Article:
I doubt this approach will work out so well tactically or practically HF, nor be quite so dangerous to an attacking air force.

(1) Such distributed systems are not cheap to field and unlikely to be acquired in high enough numbers by most countries to operate them effectively in that way.

(2) The most useful and immediate role for them would be as an outer point-defense layer to preserve high-value targets from massed strikes early in a conflict (else you've already lost). This would be the most pressing as well effective way to employ them, for a considerable period into the conflict and to better preserve the overall armed force's capabilities.

(3) Translating into not too many such systems being available to create much of a SAM 'mine-field', of random and mobile pop-ups. Such a SAM menace is going to be more effective against helicopters and low to mid-altitude drones (rather than fast jets at Mach 0.9 @ FL400 or higher with copious standoff weapons. The fast-jet approach path and standoff weapon use is virtually unconstrained by geography (no or little need to radar-mask at low altitudes).

4) Logistical support for these distributed SAMs is going to immediately come under stress as well as attacked early and often at the source. So systems deployed closer in to a high-value target will be far easier to support.

5) Such SAMs are likely to be effective only against a 4th-gen air force which can't easily break the kill chain.

6) Rising missile point-of-origins, from DAS and any "YATO" indication will much more easy deal with than previous, and also to discover and target launchers fast, which can be almost immediately attacked by a 5th-gen ubiquitous HOBS-LOAL multi-role fire-and-forget missiles with automated D/L support and autonomous-homing and classifying glide-weapons.


So distributed hunters quickly become the hunted and the aerial 'minefield' will be cleared away.

Combine that with SAR surveillance and EOTS ID target prioritizing and a SAM system shooting 'n scooting shouldn't last long. Thus a mutually supporting point-defense layers may be the best use of low to mid-range SAM systems (especially if they're supported by F-35 data within an allied context).


Actually such distributed systems are pretty cheap compared to S-400 and Patriot. For one Patriot/S-400 battery you can buy 3-4 NASAMS/Spyder etc. batteries. Many smaller countries have opted for these instead of heavier and more expensive systems. Of course the best course would be to combine both kinds of systems.

These systems can have pretty impressive range/altitude capability. Like Spyder here:
https://www.rafael.co.il/wp-content/upl ... -Eng-1.pdf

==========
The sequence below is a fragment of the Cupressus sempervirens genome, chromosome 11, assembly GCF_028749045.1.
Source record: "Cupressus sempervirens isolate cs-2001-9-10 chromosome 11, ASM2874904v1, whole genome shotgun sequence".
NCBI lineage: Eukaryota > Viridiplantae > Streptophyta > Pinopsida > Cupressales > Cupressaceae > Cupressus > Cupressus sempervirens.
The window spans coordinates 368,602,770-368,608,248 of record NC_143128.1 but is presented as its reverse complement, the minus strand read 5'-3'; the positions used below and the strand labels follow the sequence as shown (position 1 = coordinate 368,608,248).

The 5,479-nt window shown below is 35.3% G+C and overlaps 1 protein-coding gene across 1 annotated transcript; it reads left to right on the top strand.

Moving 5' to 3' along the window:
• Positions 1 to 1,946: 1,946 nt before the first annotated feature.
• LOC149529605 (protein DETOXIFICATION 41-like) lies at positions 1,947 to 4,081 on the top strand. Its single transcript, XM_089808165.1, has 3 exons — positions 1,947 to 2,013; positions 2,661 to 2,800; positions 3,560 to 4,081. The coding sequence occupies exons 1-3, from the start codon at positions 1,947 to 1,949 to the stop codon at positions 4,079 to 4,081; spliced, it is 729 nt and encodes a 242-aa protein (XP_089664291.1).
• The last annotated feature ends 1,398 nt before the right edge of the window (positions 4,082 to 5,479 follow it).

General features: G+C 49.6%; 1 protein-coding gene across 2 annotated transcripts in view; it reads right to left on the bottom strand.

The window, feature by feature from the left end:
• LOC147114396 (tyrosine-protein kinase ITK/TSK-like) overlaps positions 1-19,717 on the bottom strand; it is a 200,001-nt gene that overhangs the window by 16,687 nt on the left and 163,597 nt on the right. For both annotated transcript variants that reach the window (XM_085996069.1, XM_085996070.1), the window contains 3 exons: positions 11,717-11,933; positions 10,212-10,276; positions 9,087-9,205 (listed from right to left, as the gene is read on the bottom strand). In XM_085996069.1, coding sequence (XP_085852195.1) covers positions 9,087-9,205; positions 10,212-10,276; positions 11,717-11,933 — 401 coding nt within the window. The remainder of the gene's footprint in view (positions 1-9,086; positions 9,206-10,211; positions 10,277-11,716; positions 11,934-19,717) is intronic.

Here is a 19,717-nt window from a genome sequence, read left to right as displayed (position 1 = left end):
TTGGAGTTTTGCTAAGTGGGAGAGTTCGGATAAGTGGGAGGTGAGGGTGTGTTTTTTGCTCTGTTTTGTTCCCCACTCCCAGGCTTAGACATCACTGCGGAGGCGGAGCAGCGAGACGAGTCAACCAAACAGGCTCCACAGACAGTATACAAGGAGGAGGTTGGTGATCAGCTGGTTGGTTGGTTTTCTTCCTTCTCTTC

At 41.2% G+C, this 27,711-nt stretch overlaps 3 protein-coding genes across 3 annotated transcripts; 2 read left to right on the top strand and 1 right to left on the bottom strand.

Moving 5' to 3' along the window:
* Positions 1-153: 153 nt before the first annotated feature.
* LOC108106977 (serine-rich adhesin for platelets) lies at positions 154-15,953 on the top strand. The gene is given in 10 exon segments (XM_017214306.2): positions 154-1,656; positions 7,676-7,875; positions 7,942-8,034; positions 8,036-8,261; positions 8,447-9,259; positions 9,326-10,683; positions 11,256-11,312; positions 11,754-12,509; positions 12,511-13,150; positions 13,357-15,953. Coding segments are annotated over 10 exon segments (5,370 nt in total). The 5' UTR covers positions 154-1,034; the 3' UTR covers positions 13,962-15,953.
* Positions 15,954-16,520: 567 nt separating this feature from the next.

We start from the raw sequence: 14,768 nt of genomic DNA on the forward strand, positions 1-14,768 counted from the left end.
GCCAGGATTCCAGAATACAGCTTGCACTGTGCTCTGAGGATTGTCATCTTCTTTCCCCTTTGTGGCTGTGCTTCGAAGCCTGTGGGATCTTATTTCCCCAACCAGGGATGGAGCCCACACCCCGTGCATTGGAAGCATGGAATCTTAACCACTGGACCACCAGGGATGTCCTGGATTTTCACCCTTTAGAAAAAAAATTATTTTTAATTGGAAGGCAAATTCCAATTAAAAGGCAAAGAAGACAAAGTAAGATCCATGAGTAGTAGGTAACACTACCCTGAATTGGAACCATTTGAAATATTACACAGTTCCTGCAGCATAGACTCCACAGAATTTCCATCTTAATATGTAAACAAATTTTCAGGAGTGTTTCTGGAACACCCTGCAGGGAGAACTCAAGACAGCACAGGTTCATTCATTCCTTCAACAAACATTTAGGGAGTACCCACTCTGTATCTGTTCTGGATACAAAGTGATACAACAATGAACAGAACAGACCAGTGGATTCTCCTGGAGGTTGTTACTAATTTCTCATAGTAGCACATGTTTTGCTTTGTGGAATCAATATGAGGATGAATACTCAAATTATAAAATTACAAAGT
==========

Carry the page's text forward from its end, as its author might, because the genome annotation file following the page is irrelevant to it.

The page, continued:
They can reach 60-80 km in range and 15-20 km in altitude using I-Derby with booster assemblies. With regular I-Derby it can reach 40 km in range and 12 km in altitude. Of course these are best case scenarios and real world capabilities are lower in most situations. But they can definitely be a significant threat even to fighter jets flying at higher altitudes.

Of course 5th gen jets are pretty safe even against these systems, but these are still much more unpredictable opponents than large systems like S-400 or Patriot as those are still more fixed systems and require much more effort to move around. These larger systems are also tend to use much closer emplacement for the systems parts. These smaller systems are about as mobile as you can get and killing launchers is not easy task.

I agree that thinking about co-operation and mutual support for these SAM systems and fighter jets is very important. Especially when it comes to 5th gen jets and their sensors and networking capability.
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element1loop

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Unread post20 Aug 2019, 15:06

hornetfinn wrote:
element1loop wrote:
hornetfinn wrote: ... So they are kind of mine field type of systems which require enemy to come pretty close to be effective.


Thus a mutually supporting point-defense layers may be the best use of low to mid-range SAM systems (especially if they're supported by F-35 data within an allied context).


I agree that thinking about co-operation and mutual support for these SAM systems and fighter jets is very important. Especially when it comes to 5th gen jets and their sensors and networking capability.


I'm hoping this will turn out very well in tests with NASAMS and F-35A, it means a successful surprise strike from subs become a lot less likely to work as planned, if you have orbiting F-35As up. Thus especially effective if you have the EW and intel to support an IADS with an alert to get a couple of F-35 into the air first.

In that arrangement I'm less concerned with needing Patriot against tactical platforms and weapons, as F-35A should be able to take care of those threats if there are enough F-35s in the right place, to cover high-value targets, along with enough strategic-depth and EW time plus range. This could become a very effective cheap point-defence solution against surprise attack within the right geography.

NASAMS and F-35A would also make a great mobile combination for taking and holding airspace. With ESSMII and AIM-260 to upgrade, that's going to be a very dangerous SAM system when moved forwards by chooks or trucks. That's the benefit of having a network of VLO micro E-7A. I can see where the Israelis are going with the Spyder plus F-35I combo, as that does make a lot of sense - nasty.
Accel + Alt + VLO + DAS + MDF + Radial Distance = LIFE . . . Always choose Stealth